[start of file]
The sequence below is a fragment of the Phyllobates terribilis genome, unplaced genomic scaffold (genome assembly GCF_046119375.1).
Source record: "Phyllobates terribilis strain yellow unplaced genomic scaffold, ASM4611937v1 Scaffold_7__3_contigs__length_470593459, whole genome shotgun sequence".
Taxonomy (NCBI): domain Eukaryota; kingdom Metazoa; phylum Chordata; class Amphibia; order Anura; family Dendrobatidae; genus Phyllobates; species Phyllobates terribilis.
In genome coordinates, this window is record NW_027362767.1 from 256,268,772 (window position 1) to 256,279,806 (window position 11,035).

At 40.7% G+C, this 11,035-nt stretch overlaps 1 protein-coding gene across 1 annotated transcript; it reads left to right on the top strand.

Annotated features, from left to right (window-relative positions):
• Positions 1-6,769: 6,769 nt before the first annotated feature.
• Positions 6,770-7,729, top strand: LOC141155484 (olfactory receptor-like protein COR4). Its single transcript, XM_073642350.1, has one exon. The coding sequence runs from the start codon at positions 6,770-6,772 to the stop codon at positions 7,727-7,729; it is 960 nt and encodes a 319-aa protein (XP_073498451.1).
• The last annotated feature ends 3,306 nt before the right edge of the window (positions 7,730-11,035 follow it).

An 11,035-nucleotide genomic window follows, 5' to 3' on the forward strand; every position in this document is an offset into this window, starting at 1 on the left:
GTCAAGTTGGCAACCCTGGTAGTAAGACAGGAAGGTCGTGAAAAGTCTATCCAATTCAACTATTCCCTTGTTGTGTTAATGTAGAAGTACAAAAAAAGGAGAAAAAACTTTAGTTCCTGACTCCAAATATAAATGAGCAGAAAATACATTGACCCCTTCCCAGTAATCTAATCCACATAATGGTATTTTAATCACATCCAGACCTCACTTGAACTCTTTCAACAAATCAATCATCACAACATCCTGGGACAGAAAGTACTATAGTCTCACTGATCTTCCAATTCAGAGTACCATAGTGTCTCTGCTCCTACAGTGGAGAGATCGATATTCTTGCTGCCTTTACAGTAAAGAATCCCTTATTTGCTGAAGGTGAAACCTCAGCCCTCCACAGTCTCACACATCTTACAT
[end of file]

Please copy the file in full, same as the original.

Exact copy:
The sequence below is a fragment of the Phyllobates terribilis genome, unplaced genomic scaffold (genome assembly GCF_046119375.1).
Source record: "Phyllobates terribilis strain yellow unplaced genomic scaffold, ASM4611937v1 Scaffold_7__3_contigs__length_470593459, whole genome shotgun sequence".
Taxonomy (NCBI): domain Eukaryota; kingdom Metazoa; phylum Chordata; class Amphibia; order Anura; family Dendrobatidae; genus Phyllobates; species Phyllobates terribilis.
In genome coordinates, this window is record NW_027362767.1 from 256,268,772 (window position 1) to 256,279,806 (window position 11,035).

At 40.7% G+C, this 11,035-nt stretch overlaps 1 protein-coding gene across 1 annotated transcript; it reads left to right on the top strand.

Annotated features, from left to right (window-relative positions):
• Positions 1-6,769: 6,769 nt before the first annotated feature.
• Positions 6,770-7,729, top strand: LOC141155484 (olfactory receptor-like protein COR4). Its single transcript, XM_073642350.1, has one exon. The coding sequence runs from the start codon at positions 6,770-6,772 to the stop codon at positions 7,727-7,729; it is 960 nt and encodes a 319-aa protein (XP_073498451.1).
• The last annotated feature ends 3,306 nt before the right edge of the window (positions 7,730-11,035 follow it).

An 11,035-nucleotide genomic window follows, 5' to 3' on the forward strand; every position in this document is an offset into this window, starting at 1 on the left:
GTCAAGTTGGCAACCCTGGTAGTAAGACAGGAAGGTCGTGAAAAGTCTATCCAATTCAACTATTCCCTTGTTGTGTTAATGTAGAAGTACAAAAAAAGGAGAAAAAACTTTAGTTCCTGACTCCAAATATAAATGAGCAGAAAATACATTGACCCCTTCCCAGTAATCTAATCCACATAATGGTATTTTAATCACATCCAGACCTCACTTGAACTCTTTCAACAAATCAATCATCACAACATCCTGGGACAGAAAGTACTATAGTCTCACTGATCTTCCAATTCAGAGTACCATAGTGTCTCTGCTCCTACAGTGGAGAGATCGATATTCTTGCTGCCTTTACAGTAAAGAATCCCTTATTTGCTGAAGGTGAAACCTCAGCCCTCCACAGTCTCACACATCTTACAT